Monday, November 5, 2012

How to find drinkable water if lost in wilds

Avoid directly drinking water from a stream, pond or lake.

Use spring water; always boil, filter

If you’re lost or forced to stay a night in the wilds, avoid using local sources of drinking water. Still, sometimes you must take a calculated gamble or dehydration will set in.

The first challenge is to find a source of local water. Spring water is the best discovery, as it runs the lowest risk of being contaminated. Your next best bet is finding flowing water from a stream that is high in the mountains or hills, as it’s more likely than not to be clean as it is close to its source, which is melting snow. Flowing water at the bottom of a mountain or hill is your next best choice. Still water on low-lying land is your worst.

Finding water in a desert
If you’re not lost but simply stuck in the wilds for a night due to an injury, check your topo map. Well-known springs often are marked on them.

In a desert, finding water at all can be nearly impossible, but it is out there if you know where to look. On seasonal waterways, the thicker and greener the vegetation the more likely the chance that you’ll find standing water nearby. A grove of cottonwoods and willows almost guarantees that ground water is nearby. If there isn’t any, dig in the cool sand under a willow, and you may find water only a few inches down. Puddles also may exist under large overhangs and in shaded rock crevices, particularly if they are on a hill’s north side.

To collect the water, simply use one of your canteens or water bottles. Don’t dump out good water that you’ve carried in, however, but combine it with water in another partially filled canteen. If the water source is too shallow for a canteen, spread your handkerchief across the water surface. When the handkerchief has absorbed the water, wring it out into your canteen.

Once you’ve collected water, you need to “clean” it before imbibing. There are three options: use water purification tablets, boil it, or use a water filter.

Boil at least 5 minutes
A variety of water purification tablets are available for sale, so follow the instructions on each packet for the best results. Generally, though, tablets have to sit in the water for at least 30 minutes – and if the water is cold, the tablets may need to mix in it overnight. Tablets always will leave a little aftertaste, ranging from iodine-like to a tart flavoring. Be aware that if you or your child has thyroid problems, water purification tablets may contain iodine and probably should not be used.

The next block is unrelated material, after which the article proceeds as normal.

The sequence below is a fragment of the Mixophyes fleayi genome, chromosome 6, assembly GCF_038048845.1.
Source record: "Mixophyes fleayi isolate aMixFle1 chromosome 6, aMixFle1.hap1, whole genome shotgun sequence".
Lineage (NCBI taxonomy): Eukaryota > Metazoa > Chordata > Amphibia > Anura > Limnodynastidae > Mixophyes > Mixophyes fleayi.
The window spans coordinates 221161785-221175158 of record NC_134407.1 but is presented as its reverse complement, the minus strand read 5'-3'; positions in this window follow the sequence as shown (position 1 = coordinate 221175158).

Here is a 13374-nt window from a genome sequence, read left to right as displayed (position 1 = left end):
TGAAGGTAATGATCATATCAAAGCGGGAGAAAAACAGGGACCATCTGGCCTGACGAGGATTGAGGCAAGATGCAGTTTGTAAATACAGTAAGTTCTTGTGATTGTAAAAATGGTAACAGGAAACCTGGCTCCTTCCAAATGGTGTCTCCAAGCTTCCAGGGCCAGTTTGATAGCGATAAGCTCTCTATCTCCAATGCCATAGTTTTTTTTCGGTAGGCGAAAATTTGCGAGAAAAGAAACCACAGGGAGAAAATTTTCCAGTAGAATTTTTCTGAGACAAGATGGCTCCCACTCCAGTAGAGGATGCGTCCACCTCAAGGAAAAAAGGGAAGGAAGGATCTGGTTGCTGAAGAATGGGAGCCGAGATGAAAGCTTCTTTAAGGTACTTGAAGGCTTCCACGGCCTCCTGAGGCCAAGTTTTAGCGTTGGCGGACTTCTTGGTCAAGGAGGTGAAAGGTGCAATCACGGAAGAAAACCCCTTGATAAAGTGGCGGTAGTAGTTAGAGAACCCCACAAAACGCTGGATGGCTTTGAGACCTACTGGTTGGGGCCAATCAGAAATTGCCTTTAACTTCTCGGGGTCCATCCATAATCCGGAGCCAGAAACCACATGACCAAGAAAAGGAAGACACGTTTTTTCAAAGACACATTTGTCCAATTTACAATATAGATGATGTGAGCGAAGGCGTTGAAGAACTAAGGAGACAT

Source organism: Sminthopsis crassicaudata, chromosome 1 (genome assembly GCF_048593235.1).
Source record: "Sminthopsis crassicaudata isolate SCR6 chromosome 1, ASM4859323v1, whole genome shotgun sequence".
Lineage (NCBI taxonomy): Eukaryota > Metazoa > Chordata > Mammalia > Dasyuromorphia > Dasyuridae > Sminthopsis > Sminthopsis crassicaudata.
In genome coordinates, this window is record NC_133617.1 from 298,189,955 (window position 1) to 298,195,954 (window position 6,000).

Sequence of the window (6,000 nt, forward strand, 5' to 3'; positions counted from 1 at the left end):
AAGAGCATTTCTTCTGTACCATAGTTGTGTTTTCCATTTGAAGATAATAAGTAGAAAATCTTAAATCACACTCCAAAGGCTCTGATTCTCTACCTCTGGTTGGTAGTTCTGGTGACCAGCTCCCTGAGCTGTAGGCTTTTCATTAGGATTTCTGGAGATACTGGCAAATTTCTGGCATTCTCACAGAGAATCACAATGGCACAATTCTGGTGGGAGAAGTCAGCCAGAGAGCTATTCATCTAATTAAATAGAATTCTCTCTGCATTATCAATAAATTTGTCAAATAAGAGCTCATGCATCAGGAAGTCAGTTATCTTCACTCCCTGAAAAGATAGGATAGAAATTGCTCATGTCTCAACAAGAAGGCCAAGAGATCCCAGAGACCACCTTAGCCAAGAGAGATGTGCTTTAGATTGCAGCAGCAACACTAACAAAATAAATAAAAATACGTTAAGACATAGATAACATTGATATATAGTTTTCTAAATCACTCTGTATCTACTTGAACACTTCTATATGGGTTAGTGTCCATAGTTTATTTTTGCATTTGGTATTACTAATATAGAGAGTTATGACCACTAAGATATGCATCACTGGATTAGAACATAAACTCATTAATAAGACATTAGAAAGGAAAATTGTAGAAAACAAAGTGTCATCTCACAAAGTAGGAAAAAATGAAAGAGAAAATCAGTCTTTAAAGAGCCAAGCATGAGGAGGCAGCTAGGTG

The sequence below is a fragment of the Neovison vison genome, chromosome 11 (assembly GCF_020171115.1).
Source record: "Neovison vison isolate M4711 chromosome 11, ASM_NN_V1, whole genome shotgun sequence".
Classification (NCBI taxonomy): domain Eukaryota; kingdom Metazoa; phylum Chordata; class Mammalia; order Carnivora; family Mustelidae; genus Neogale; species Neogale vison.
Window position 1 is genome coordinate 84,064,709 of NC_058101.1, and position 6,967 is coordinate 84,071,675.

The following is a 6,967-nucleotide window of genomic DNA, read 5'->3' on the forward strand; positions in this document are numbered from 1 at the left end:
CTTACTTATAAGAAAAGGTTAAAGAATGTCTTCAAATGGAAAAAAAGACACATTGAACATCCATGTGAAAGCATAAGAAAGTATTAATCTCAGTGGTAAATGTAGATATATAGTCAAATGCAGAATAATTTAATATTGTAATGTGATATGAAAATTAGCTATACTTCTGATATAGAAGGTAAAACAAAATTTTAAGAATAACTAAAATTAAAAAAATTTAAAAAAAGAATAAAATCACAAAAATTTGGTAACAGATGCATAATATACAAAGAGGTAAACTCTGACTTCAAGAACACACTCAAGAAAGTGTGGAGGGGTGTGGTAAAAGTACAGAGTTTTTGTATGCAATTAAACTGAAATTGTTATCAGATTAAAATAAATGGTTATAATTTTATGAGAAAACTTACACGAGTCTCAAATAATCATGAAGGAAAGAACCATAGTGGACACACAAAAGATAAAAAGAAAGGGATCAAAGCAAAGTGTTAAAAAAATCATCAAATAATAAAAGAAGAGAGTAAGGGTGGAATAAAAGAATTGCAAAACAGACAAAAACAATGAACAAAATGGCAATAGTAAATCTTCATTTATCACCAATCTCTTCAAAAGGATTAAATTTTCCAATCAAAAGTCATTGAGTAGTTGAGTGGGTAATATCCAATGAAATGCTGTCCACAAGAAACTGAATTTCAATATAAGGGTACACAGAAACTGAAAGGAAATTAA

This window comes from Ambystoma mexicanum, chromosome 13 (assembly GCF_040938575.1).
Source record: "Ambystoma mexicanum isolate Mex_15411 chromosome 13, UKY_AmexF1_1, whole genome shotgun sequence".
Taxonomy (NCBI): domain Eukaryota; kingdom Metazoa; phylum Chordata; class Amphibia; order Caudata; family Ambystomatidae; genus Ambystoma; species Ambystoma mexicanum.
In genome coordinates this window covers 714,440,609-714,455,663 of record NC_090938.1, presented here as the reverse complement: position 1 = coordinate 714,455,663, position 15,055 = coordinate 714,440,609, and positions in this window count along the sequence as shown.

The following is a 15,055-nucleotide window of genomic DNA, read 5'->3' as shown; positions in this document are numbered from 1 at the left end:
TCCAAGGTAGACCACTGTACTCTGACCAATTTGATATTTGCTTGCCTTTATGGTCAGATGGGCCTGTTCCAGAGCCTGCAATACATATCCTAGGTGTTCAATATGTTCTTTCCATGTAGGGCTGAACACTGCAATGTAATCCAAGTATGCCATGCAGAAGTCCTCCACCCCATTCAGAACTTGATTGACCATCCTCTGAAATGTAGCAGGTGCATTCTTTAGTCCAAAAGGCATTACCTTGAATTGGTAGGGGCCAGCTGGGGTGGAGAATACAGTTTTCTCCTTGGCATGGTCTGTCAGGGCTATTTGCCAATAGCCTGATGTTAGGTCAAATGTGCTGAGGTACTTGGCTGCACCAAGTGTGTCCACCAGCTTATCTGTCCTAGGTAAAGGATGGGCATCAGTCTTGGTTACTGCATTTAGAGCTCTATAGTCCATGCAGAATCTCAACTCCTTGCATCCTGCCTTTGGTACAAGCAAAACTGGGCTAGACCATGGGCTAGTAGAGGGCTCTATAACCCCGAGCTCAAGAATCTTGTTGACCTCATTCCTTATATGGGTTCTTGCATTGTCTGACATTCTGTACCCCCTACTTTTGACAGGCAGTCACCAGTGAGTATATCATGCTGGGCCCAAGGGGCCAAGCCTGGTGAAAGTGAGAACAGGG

If boiling, do so for at least 5 minutes. This will kill Giardia and all but the hardiest microscopic bugs. Boiling won’t remove chemical contaminates, however. In addition, if water is cloudy and you can’t see any life such as fish or amphibians in it, boiling probably won’t make it safe. When boiling water, do not do it in your plastic canteen or water bottle. The plastic likely will melt, or you won’t be able to touch it when hot. Given this, you may want to add “cooking pot” to the list of items for your backpack, but I’d only do so if you’re planning a long hike into the backcountry.

A number of water filters exist, all using different filtration systems and coming in different sizes. Whichever one you choose, make sure the filter pores are smaller than 0.2 microns. Anything larger will allow nasty bacteria to get through and remain in the water.

What are the advantages of each filter over the other? One that lacks iodine won’t remove viruses, so you’ll need to use water purification tablets or iodine anyway. A carbon or charcoal filter will remove chemicals that purification tablets and boiling won’t get rid of. Reverse osmosis filters are best of all, removing almost everything bad and even desalinating sea water. Unfortunately, they’re bulky and expensive, and you probably aren’t going to carry one on a day hike let alone a camping trip.

Read more about day hiking with children in my Hikes with Tykes guidebooks.